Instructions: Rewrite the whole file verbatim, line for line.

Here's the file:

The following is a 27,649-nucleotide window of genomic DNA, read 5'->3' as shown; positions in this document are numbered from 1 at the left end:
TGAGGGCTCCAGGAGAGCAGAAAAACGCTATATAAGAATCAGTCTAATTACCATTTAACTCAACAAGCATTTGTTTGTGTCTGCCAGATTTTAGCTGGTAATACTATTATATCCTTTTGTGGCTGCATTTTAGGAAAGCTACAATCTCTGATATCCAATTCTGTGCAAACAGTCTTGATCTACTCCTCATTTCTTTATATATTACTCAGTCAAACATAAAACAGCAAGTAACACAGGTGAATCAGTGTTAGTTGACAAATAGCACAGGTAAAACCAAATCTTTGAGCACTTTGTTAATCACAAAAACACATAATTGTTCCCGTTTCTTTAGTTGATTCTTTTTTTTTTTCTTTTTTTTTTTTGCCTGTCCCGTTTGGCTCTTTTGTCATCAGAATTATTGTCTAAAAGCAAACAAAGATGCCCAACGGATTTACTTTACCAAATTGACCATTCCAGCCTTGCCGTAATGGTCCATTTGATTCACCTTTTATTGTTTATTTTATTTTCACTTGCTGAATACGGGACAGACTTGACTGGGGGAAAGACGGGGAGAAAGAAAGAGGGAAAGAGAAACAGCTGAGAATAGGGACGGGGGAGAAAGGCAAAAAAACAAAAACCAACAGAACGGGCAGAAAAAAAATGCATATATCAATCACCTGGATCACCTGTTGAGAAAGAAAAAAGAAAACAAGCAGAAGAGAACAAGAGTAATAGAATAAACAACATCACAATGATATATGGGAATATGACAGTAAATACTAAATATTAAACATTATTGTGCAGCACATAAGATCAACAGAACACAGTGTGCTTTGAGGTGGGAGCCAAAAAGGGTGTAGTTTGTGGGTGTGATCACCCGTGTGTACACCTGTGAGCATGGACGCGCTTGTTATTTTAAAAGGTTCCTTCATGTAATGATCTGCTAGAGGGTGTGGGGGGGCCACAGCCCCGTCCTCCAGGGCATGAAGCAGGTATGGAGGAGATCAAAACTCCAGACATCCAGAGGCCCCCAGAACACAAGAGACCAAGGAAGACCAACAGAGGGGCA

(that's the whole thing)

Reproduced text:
The following is a 27,649-nucleotide window of genomic DNA, read 5'->3' as shown; positions in this document are numbered from 1 at the left end:
TGAGGGCTCCAGGAGAGCAGAAAAACGCTATATAAGAATCAGTCTAATTACCATTTAACTCAACAAGCATTTGTTTGTGTCTGCCAGATTTTAGCTGGTAATACTATTATATCCTTTTGTGGCTGCATTTTAGGAAAGCTACAATCTCTGATATCCAATTCTGTGCAAACAGTCTTGATCTACTCCTCATTTCTTTATATATTACTCAGTCAAACATAAAACAGCAAGTAACACAGGTGAATCAGTGTTAGTTGACAAATAGCACAGGTAAAACCAAATCTTTGAGCACTTTGTTAATCACAAAAACACATAATTGTTCCCGTTTCTTTAGTTGATTCTTTTTTTTTTTCTTTTTTTTTTTTGCCTGTCCCGTTTGGCTCTTTTGTCATCAGAATTATTGTCTAAAAGCAAACAAAGATGCCCAACGGATTTACTTTACCAAATTGACCATTCCAGCCTTGCCGTAATGGTCCATTTGATTCACCTTTTATTGTTTATTTTATTTTCACTTGCTGAATACGGGACAGACTTGACTGGGGGAAAGACGGGGAGAAAGAAAGAGGGAAAGAGAAACAGCTGAGAATAGGGACGGGGGAGAAAGGCAAAAAAACAAAAACCAACAGAACGGGCAGAAAAAAAATGCATATATCAATCACCTGGATCACCTGTTGAGAAAGAAAAAAGAAAACAAGCAGAAGAGAACAAGAGTAATAGAATAAACAACATCACAATGATATATGGGAATATGACAGTAAATACTAAATATTAAACATTATTGTGCAGCACATAAGATCAACAGAACACAGTGTGCTTTGAGGTGGGAGCCAAAAAGGGTGTAGTTTGTGGGTGTGATCACCCGTGTGTACACCTGTGAGCATGGACGCGCTTGTTATTTTAAAAGGTTCCTTCATGTAATGATCTGCTAGAGGGTGTGGGGGGGCCACAGCCCCGTCCTCCAGGGCATGAAGCAGGTATGGAGGAGATCAAAACTCCAGACATCCAGAGGCCCCCAGAACACAAGAGACCAAGGAAGACCAACAGAGGGGCA